How intriguing is this?
A new study of babies in a neo-natal intensive care unit at the University Hospitals Rainbow Babies & Children's Hospital in Cleveland has proffered an interesting hypothesis: that perhaps autistic children can be diagnosed as infants.
The racing-heart hope behind this theory is that these children would be able to get treatment and intervention at the earliest conceivable time, much sooner than the current depressing average of 3.1 to 5.7 years. And no matter what your theory is on autism etiology, early treatment and early intervention are keys to the child's future success and wellbeing.
While this study wasn't created to test children for autism, doctors began to see a correlation between certain conditions and a later autism diagnosis. The original study was to research infant development.
Max Wiznitzer, M.D.. is a pediatric autism specialist who sees hope in this potentially life-changing news. "This was not meant to be an autism study, but they went back and said: 'We have some features here that can differentiate the kids with autism compared with kids who don't.'" Dr. Wiznitzer practices neurodevelopment disabilities, pediatrics and pediatric neurology at Rainbow and is an associate professor of pediatric neurology at Case Western Reserve University School of Medicine. He is a liaison to the American Academy of Pediatrics Council on Children with Disabilities.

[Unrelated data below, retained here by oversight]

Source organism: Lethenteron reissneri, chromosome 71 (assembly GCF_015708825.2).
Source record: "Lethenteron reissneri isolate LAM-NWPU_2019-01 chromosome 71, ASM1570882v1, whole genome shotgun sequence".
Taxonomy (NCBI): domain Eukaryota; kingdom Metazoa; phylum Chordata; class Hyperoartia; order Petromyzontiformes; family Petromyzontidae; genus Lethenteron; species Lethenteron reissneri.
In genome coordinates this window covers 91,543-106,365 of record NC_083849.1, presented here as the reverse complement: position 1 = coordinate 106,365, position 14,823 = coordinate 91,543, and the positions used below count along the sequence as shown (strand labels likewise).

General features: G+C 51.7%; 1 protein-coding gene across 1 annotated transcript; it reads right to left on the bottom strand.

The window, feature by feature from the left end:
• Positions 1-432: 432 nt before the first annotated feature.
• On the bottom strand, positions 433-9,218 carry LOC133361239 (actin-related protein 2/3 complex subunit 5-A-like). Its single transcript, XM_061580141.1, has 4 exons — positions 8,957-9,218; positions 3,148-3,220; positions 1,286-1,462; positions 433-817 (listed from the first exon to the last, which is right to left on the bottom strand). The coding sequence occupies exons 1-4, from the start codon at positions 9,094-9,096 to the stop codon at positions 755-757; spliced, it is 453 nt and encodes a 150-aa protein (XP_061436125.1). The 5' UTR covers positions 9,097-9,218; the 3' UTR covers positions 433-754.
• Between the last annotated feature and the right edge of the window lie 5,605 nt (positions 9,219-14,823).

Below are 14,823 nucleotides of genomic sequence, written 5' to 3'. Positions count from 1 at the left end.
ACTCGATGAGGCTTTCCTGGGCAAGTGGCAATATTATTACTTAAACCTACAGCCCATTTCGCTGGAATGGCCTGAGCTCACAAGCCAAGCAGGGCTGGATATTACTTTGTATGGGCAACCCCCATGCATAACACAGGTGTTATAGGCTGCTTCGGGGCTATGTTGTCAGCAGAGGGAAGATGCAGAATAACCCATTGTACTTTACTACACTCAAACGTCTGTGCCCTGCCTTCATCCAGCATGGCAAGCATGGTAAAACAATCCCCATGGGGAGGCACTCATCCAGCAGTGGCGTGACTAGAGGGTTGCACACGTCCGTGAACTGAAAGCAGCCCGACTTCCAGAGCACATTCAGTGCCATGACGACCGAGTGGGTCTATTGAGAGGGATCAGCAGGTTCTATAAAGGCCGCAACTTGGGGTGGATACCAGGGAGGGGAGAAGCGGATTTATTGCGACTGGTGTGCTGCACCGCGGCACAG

Children who were part of this study who were later diagnosed with Autism Spectrum Disorder were found to have some developmental anomalies as infants, such as muscle tone discrepancies and unusual reactive behavior to sound and visual stimuli.
Here's where it gets interesting, because the differences and concerns the doctors found were so subtle, they would have gotten past a parent or casual observance by a medical professional had these children not been under such stringent observation in intensive care. These children were being watched closely, so it was easy to follow their development with more specificity than healthy newborns. But also keep in mind that these were seriously ill infants, so the study doesn't cover healthier infants.
While this study seems somewhat limited, it is a hopeful start. If doctors can find these early markers in infants, it would improve autism diagnoses by leaps and bounds.
And with children with autism, the mantra remains: Early intervention, early treatment.
Let's hope this study that is literally in its infancy, has enormous positive implications in the future.
For more information on Autism, Autism Spectrum Disorders and other childhood developmental disorders: Alphabet Kids: A Guide to Developmental, Neurobiological and Psychological Disorders For Parents and Professionals.